Hidden Beliefs Covered by the Church? Resurrection and Reincarnation in Early Christianity
Is it possible that early Christians believed in reincarnation? Although some may find this idea unbelievable, several Christian sources (including the Bible) suggest that many centuries ago, it was common to believe that one does not come to Earth just once, but various times.
In 1945, researchers discovered some early Judeo-Christian writings. Two years later, the world heard about the Dead Sea Scrolls, the discovery which changed biblical history. The early Christians and Jews followed the teachings of Jesus - including the concept of resurrection. There are several examples of this found in ancient resources.
The oldest texts provide two concepts of resurrection: spiritual and bodily. The spiritual rebirth by the Holy Spirit is also known as being born again. A bodily resurrection of a human could also be called reincarnation. According to the first important father of the early Orthodox Church, Origen (185 – 254 AD), the soul exists before birth. He suggested that pre-existence was found in the Hebrew scriptures and the teachings of Jesus.
The Holy Spirit depicted as a dove descending on the Holy Family, with God the Father and angels shown atop, by Murillo, (c. 1677). ( Public Domain )
Moreover, the writings of Clement of Alexandria - a disciple of the apostle Peter, suggest that his master received a few secret teachings from Jesus. One of them was related to the concept of physical and spiritual rebirth. The secret teachings confirm some writing in the Bible. There is a fragment which suggests that Jesus knew about reincarnation and past lives. Someone in the crowd apparently asked him: “What sign showest thou then, that we may see, and believe thee? what dost thou work? Our fathers did eat manna in the desert; as it is written, He gave them bread from heaven to eat. Then Jesus said unto them, Verily verily, I say unto you, Moses gave you not that bread from heaven; but My Father giveth you the true bread from heaven” - John 6:30-32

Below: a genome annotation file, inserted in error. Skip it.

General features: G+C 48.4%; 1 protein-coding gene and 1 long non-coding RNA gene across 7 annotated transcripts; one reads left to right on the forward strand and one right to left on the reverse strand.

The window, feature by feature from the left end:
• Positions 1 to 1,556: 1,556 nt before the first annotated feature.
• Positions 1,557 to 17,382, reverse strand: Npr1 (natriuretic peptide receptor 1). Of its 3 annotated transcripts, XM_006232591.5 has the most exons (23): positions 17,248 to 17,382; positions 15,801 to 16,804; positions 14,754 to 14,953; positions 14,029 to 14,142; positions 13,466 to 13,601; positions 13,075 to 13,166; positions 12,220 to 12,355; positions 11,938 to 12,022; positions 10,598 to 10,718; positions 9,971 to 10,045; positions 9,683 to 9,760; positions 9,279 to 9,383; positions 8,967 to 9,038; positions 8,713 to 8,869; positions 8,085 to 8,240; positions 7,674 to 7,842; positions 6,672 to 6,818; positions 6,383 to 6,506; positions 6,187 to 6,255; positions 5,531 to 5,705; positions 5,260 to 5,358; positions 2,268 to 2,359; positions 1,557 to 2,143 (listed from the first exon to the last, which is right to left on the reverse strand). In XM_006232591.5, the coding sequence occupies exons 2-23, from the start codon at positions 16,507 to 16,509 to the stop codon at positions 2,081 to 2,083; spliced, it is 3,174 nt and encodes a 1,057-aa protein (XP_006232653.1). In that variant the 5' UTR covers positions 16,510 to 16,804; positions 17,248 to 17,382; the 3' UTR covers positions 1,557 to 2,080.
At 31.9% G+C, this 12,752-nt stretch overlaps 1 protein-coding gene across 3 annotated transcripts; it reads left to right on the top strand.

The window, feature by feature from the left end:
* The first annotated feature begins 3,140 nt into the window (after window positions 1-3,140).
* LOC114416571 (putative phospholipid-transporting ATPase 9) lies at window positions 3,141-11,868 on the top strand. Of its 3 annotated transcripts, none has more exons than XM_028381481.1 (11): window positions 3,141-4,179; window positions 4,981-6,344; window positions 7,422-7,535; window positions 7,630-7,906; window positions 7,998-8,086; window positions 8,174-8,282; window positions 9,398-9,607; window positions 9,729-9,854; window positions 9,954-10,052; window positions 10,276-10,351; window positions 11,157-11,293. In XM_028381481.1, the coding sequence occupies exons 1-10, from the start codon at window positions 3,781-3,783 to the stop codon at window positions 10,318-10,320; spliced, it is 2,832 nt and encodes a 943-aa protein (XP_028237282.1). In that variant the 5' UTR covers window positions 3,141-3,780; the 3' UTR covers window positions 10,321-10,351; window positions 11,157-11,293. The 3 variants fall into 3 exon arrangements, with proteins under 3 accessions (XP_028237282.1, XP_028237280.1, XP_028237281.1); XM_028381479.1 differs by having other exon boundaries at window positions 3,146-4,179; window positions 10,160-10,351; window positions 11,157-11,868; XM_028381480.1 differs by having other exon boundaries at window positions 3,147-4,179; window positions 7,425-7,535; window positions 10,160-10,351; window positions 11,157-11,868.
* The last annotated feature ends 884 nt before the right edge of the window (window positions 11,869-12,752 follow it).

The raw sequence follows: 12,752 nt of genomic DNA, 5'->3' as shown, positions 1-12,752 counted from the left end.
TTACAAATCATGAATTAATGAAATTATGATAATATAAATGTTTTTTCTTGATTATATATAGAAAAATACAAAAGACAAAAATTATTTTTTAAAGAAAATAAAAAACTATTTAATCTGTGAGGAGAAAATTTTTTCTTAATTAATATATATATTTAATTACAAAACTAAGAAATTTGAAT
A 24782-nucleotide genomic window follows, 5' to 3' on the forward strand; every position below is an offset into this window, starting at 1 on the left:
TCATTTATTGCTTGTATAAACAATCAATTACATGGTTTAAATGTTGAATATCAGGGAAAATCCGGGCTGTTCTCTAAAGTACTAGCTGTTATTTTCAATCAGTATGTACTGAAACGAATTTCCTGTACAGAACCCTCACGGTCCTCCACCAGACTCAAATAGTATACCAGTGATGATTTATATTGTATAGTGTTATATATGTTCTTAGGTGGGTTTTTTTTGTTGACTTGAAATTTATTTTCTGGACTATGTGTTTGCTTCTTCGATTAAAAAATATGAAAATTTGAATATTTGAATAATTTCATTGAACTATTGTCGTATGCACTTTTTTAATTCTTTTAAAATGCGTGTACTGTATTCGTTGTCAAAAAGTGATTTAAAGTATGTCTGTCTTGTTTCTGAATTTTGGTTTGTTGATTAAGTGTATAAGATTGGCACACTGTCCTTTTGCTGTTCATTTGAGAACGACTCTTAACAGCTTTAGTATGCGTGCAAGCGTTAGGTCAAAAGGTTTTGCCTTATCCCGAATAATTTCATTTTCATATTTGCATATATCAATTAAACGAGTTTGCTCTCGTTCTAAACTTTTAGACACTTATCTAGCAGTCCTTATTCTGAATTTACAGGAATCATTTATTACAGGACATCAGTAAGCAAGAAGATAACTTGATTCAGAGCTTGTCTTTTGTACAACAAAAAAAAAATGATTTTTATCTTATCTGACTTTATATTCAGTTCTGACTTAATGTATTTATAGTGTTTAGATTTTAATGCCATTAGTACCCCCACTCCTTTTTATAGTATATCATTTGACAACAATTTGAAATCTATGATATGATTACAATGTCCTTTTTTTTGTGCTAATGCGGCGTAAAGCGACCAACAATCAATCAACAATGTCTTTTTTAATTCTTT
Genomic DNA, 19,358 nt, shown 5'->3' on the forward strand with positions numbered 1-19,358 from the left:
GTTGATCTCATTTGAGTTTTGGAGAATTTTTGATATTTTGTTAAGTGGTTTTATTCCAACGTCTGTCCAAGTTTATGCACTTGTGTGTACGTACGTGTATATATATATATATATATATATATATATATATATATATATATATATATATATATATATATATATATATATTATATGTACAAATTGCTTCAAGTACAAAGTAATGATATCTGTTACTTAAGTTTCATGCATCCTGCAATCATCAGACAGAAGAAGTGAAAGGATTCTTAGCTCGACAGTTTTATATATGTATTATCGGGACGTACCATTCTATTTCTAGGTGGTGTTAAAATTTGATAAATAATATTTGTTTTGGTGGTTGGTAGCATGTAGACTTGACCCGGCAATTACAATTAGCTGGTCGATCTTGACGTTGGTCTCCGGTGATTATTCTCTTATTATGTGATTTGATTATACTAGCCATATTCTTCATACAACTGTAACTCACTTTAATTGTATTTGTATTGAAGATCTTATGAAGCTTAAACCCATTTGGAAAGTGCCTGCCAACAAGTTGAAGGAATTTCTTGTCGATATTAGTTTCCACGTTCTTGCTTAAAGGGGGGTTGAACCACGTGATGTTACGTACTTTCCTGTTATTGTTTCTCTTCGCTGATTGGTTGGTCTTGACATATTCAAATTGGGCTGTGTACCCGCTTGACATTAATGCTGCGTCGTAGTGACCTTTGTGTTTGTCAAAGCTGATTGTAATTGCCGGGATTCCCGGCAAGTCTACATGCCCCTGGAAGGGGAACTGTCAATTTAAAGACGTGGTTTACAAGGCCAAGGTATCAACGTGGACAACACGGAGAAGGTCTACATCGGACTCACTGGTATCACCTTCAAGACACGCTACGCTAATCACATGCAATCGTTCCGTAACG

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Jesus doesn't refer to “your fathers”, but “you”, signifying that the story is connected with every person. In Deuteronomy 18:15, Moses said: “The Lord your God will raise up for you a Prophet like me from your midst, from your brethren. Him you shall hear.”
Once more, Moses doesn't say “your children”, but “you”, indicating that it would be the same people to whom he was speaking that would see and hear the Messiah. According to many specialists in the Bible, there are many examples which promote the belief that reincarnation was well known and a fully accepted fact for early Christians.
Moses Pleading with Israel, as in Deuteronomy 6:1-15. ( Public Domain )
Major Medieval Alterations
In the early medieval period, the doctrines of pre-existence and reincarnation only existed as Jesus’ secret teachings. In 553 AD this information was declared heresy at the Second Council of Constantinople. The Roman Church decided to destroy all the teachings which talked about it. The Catholic doctrine and the priests’ source of wealth could have been in danger if people believed that they would come back to life many times. The old knowledge faced the same fate as many ancient books by pre-Christian writers. The bishops were afraid of the knowledge which could prove that the institution of the Church wasn't the only option to bring “eternal life” to people.
During the Middle Ages, the growing Christian religion faced new unexpected problems. With the rising number of priests, bishops, parishes, and churches the new religious structure needed more money. Due to these needs, they also invented celibacy, to allow the church to own everything what belonged to their priests.
Moreover, they decided to invent more terrible outcomes for Christian followers if they didn't do what the bishops expected of them. In the ancient writings, there is nothing about asking the priest to ask God to release individuals from their sins…or even a place called Hell - where the people who broke God’s rules were said to go after death.
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А fresco detail of Hell from the medieval church St. Nicolas in Raduil village, Bulgaria. ( Edal Anton Lefterov/CC BY SA 3.0 )